I have been thinking about this over the weekend and before I start fiddling with the pallets I would like to have other ideas about this.
Please understand that I am not questioning anyone’s knowledge or trying to be smarter, it is just that I am confused about the matter and would like to have a better understanding.
Bernie, who’s advice I certainly appreciate very much, says that a small swing would have an impact on the period of oscillation of the pendulum and William says that when the pallets are not radial the pendulum might not receive its full impulse and hence result in a smaller pendulum swing.
The point that confuses me is the fact that a smaller swing might result in a shorter oscillation period. It was my understanding that the period is only function of the length of the pendulum, provided that the amplitude is small. Bigger amplitude will give circular error. I don’t want to go into too much math here, but with small amplitude (less than 15°) the period T = 2*pi*sqrt(l/g) where l = length of the pendulum and g the gravitational acceleration. Since g is constant (at least for a specific place on earth) and pi obviously also, the only other variable in the formula is the length of the pendulum.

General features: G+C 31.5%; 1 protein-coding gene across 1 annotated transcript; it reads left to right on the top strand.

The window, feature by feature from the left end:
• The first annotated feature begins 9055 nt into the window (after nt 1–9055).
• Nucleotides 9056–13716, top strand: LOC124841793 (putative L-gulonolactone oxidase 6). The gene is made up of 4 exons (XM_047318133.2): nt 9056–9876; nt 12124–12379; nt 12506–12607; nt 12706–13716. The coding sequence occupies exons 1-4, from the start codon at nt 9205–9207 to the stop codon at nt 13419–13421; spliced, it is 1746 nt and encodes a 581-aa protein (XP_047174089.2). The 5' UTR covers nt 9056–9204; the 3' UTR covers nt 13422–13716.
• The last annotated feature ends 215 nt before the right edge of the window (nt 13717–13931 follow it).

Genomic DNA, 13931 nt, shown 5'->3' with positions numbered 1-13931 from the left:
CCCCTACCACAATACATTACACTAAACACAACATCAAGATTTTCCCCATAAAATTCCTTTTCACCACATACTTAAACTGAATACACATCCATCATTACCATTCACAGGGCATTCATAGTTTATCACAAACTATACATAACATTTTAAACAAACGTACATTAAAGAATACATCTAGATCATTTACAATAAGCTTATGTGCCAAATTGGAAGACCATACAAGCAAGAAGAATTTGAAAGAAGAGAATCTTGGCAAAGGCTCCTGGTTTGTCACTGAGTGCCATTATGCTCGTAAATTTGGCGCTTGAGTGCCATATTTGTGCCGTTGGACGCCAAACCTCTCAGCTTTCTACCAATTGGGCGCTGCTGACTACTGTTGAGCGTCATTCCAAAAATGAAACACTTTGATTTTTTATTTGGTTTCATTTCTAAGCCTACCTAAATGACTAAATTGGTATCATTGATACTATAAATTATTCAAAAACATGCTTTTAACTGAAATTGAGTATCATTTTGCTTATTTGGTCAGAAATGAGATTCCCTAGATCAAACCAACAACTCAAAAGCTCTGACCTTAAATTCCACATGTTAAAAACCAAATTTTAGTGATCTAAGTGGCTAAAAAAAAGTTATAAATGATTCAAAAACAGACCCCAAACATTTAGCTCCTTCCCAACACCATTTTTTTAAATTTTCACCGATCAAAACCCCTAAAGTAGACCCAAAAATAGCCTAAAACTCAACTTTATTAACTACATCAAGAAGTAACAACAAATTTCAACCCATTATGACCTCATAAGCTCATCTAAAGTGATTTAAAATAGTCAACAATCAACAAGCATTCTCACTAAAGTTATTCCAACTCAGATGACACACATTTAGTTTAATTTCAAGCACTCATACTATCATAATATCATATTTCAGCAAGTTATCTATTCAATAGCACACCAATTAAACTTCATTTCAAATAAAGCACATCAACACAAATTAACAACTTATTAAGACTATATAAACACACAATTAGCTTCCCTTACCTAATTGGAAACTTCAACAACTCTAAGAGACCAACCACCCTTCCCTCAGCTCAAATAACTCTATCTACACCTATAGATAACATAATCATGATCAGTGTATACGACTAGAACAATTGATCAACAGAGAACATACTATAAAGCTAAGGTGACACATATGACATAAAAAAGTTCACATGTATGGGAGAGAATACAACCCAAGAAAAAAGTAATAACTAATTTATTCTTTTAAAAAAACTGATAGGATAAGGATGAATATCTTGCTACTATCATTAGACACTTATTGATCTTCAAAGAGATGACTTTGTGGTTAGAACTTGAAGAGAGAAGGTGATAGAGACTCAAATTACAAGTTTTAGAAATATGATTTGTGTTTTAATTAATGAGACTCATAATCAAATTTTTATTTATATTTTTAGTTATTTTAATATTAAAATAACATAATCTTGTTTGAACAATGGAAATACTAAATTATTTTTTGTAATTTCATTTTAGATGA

That leads me to think that changing the escapement to have a bigger swing would not change anything to the period.
Hope someone can enlighten me a little.
JanJanuary 26, 2015 at 2:02 pm #61455
Jan, What I was referring to was, as a example, if the entrance pin (pallet) in the shape of a D were to be out of adjustment @willofiam wrote:
the flat part of the pallets needs to be radial from the center of the escape wheel or you will not get full impulse
The flat edge being the releasing point of the escape wheel tooth, too far one way will cause binding with the previous teeth, too far the other way and your escape wheel tooth will prematurely release from the pallet not giving full impulse. William